As for native speakers of a not related mother tongue - say an Asian language, for example - English has many of the same difficulties that all European languages have. For example articles as such. Of course, in English you don’t have to distinguish genders that much, but you still have to think about where to put an article at all and where not (as in ‘I eat cake’ as opposed to ‘I eat the cake’). Another thing is that English has (due to it’s reduced declination system) a quite fixed word order and this might also be difficult (for me as well, who is tending to apply German word order often enough). And, above all, tense. There are so many languages that get along with about three tenses. English has a lot and also quite strict rules as to when to use them. For example, both in French and in German, the past tenses are rarely mixed. We have a narrative past tense and one that is focused on the present, i.e. it is expressing that the thing I tell at the moment happened in the past. However, either you are telling a story (writing a book or whatsoever) or you just refer to the past as opposed to present in a conversation, so most of the time, you just stick to one tense throughout your speech. In English, you use tenses much more freely and you additionally have all these progressive forms, so it can really be quite difficult.
Then you have those tiny differences ‘will go’ or ‘going to go’…
Japanese has a progressive form, but on the other hand it’s only got past and present forms (no future or past perfect or similar), so you have just 4 tenses (progressive and not progressive, in present as well as in past tense), so for Japanese speakers as well, English offers a huge variety of tenses.

I can also imagine that for people who come from a not European background (i.e. their mothertongue is not European), it is also quite difficult to get a grip on the remainders of declinations and conjugations in English, BECAUSE there is no complete pattern anymore, but only remainders like ‘who - whose - whom’, ‘he - his - him’, ‘am - are - is - are’. Maybe it’s easier to understand the concept of different cases when learning a language that still uses the complete pattern. Although this is probably harder in the beginning, one day you will just have gotten used to it, whereas in English you can get along fairly well without having a clue what all this is about and get the same problems later on.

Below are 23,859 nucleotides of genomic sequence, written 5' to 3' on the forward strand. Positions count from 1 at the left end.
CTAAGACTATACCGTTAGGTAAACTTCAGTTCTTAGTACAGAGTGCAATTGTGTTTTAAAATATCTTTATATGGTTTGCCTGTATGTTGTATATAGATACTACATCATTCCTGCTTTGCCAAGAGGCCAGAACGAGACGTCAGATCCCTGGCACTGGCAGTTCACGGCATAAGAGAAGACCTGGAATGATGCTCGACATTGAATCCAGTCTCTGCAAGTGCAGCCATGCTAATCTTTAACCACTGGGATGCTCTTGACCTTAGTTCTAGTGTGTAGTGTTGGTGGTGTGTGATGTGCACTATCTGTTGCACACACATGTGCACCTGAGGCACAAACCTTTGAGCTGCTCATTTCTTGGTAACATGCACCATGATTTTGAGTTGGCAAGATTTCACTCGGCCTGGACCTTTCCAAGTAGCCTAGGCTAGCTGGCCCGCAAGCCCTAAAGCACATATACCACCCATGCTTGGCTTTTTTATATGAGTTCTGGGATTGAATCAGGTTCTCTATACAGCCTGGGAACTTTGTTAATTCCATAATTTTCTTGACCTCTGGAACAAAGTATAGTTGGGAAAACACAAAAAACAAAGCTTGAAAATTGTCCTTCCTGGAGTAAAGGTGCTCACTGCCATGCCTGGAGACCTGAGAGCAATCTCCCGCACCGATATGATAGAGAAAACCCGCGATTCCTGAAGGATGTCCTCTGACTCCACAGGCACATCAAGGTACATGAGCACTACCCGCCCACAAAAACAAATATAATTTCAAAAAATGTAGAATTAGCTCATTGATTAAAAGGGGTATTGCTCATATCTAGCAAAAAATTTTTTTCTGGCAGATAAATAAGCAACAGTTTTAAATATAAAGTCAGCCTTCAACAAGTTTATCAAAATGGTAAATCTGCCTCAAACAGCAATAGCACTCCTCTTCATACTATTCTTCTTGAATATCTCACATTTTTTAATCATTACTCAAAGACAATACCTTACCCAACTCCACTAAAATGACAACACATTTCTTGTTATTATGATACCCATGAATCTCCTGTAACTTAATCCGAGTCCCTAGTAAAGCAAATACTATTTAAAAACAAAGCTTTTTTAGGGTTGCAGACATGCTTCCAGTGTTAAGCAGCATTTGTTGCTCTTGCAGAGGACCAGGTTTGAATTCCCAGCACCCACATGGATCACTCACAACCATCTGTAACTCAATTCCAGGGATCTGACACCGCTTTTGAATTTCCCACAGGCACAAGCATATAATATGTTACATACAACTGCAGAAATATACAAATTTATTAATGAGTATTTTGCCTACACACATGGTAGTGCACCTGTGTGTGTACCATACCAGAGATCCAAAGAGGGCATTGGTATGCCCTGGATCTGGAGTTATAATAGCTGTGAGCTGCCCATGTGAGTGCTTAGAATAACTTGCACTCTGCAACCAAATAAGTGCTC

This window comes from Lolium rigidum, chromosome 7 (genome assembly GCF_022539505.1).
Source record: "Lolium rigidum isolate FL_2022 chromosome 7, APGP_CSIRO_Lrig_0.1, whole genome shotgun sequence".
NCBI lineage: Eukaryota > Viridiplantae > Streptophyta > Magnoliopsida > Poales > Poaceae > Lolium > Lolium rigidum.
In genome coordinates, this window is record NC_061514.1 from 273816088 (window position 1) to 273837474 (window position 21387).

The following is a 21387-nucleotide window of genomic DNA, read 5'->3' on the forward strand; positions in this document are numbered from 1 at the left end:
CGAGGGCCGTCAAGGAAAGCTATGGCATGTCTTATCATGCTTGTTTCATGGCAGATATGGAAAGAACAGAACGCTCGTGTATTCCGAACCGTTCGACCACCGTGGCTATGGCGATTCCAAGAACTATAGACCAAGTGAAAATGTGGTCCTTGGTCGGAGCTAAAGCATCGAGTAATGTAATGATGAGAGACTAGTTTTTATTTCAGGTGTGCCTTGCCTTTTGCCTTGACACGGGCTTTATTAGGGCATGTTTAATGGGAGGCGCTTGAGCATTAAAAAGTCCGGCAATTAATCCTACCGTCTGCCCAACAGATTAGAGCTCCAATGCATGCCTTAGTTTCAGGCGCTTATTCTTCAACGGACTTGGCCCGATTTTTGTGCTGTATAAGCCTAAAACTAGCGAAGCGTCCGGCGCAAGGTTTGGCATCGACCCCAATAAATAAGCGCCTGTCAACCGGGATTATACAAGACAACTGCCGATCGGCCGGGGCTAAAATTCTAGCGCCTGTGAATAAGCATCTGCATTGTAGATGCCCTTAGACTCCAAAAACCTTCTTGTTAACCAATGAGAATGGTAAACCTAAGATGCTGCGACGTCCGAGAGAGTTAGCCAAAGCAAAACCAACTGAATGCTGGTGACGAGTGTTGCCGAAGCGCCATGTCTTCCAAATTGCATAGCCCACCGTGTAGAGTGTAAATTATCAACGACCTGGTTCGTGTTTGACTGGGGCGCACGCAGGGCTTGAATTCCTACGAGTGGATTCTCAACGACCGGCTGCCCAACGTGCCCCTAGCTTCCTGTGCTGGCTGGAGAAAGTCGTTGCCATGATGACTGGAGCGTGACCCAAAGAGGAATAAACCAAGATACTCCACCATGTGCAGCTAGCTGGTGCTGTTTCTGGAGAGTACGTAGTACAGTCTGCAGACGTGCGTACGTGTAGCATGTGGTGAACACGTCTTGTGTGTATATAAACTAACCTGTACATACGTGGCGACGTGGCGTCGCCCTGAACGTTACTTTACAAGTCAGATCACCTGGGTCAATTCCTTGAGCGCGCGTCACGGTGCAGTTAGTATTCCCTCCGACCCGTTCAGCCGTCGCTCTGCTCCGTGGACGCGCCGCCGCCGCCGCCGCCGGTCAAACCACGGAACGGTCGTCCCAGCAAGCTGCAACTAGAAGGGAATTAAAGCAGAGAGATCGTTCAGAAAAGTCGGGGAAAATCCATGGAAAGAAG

However, about what you said about wrong pronounciations: this is true in any language. Everyone will try to understand foreigners and understand people with a heavy foreign accent and grammar mistakes, as long as it doesn’t change the meaning of the sentence. (Germans have no problem at all understanding people who get genders wrong or use wrong plural forms or similar) However, when learning a language, everyone is aiming for proficiency, I think… and if you’re aiming for proficiency, you’re aiming for a good pronounciation, too.

“What are you zinking about?” :smiley:

I’d imagine that pronunciation and spelling would be the 2 most difficult things for learners of English. The only two spelling systems which I’ve seen which come close to the awkwardness of English’s are Tibetan and Gaelic. Both of those are charming in their own ways…but I don’t see it in English. haha